Less than one week after Denver songwriter Joel Van Horne completed the final mixes of his third album under the name Covenhoven, his younger brother Ben, who had helped him and encouraged him throughout the writing and recording process of the album, succumbed to a pulmonary embolism, a result of a long battle with ulcerative colitis. “We finished the record and then a week later he passed away. It was really that sudden and that crazy.”
That moment almost seemed as if it were the cap to two years of work by Van Horne on a project that he said he needed his brother’s help and encouragement to complete. Van Horne released his self-titled debut in 2013, a mix of modern folk and storytelling, set among the Medicine Bow Range, where he spent his summers in the family cabin which bears the name “Covenhoven.” Poetic verses sung with a brilliantly delivered cadence of thoughtful pauses and broken phrasing coupled with a vibe of naturalist writings the likes of John Muir, the first album set the tone, and opened the first chapter of the Covenhoven story. For his second album, The Wild and Free he tapped into the allure of Edward Abbey and Canyonlands National Park, and though he didn’t realize it at the time, those two setting-oriented albums set the course of a loose concept that Van Horne said is still revealing itself. “I think now I’m realizing that’s sort of what I’m doing. In conversations with friends and looking back and seeing that ‘Huh. I guess, now I’m on chapter 3,’ he said.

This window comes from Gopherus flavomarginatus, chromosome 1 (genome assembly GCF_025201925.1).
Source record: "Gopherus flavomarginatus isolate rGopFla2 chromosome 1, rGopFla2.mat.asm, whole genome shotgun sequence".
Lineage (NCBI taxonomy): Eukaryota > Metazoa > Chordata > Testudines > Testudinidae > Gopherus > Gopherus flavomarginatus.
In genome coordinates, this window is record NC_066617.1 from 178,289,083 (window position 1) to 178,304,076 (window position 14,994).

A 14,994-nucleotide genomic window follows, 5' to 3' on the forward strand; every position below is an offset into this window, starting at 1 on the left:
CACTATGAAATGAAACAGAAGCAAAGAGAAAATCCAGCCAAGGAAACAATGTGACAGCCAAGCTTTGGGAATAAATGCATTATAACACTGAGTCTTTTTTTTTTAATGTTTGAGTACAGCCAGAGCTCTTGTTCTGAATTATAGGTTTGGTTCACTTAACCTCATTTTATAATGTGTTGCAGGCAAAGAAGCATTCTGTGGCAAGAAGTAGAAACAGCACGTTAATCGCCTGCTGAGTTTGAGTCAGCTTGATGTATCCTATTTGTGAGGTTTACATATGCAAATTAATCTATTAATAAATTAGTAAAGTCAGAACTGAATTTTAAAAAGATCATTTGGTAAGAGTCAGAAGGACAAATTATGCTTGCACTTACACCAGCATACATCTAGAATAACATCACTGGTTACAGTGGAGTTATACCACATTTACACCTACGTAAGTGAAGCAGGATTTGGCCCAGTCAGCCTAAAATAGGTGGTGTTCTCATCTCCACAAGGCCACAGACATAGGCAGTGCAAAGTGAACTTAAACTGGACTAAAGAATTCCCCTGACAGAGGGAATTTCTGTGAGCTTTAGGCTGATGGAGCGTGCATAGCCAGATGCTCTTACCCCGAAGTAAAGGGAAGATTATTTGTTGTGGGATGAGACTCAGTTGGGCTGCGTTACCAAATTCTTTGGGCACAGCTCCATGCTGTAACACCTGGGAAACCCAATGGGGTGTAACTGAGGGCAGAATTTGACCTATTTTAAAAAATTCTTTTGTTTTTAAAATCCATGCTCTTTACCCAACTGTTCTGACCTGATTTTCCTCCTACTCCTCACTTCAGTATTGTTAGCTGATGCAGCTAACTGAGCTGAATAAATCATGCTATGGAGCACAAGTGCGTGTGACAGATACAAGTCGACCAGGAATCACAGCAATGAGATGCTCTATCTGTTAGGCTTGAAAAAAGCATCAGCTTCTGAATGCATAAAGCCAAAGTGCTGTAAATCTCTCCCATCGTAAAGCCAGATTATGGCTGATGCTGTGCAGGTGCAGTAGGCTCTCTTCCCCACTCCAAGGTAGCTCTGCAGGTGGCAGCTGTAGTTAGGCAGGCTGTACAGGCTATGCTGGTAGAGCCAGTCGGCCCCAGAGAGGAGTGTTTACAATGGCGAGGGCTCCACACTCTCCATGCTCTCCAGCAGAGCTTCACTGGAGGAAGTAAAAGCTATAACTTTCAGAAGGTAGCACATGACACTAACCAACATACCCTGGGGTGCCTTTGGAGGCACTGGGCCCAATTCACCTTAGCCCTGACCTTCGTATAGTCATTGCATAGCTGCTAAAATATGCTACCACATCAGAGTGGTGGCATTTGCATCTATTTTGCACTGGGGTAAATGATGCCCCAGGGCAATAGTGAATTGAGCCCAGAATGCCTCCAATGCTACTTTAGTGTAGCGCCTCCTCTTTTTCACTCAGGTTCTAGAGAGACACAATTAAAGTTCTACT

So if the first setting was the mountains of Wyoming, and the second was the canyon country of Utah, Van Horne’s third, A Kind of Revelation, is ‘the ocean record,’ set along the Pacific Northwest coast, around Olympic National Park and Big Sur.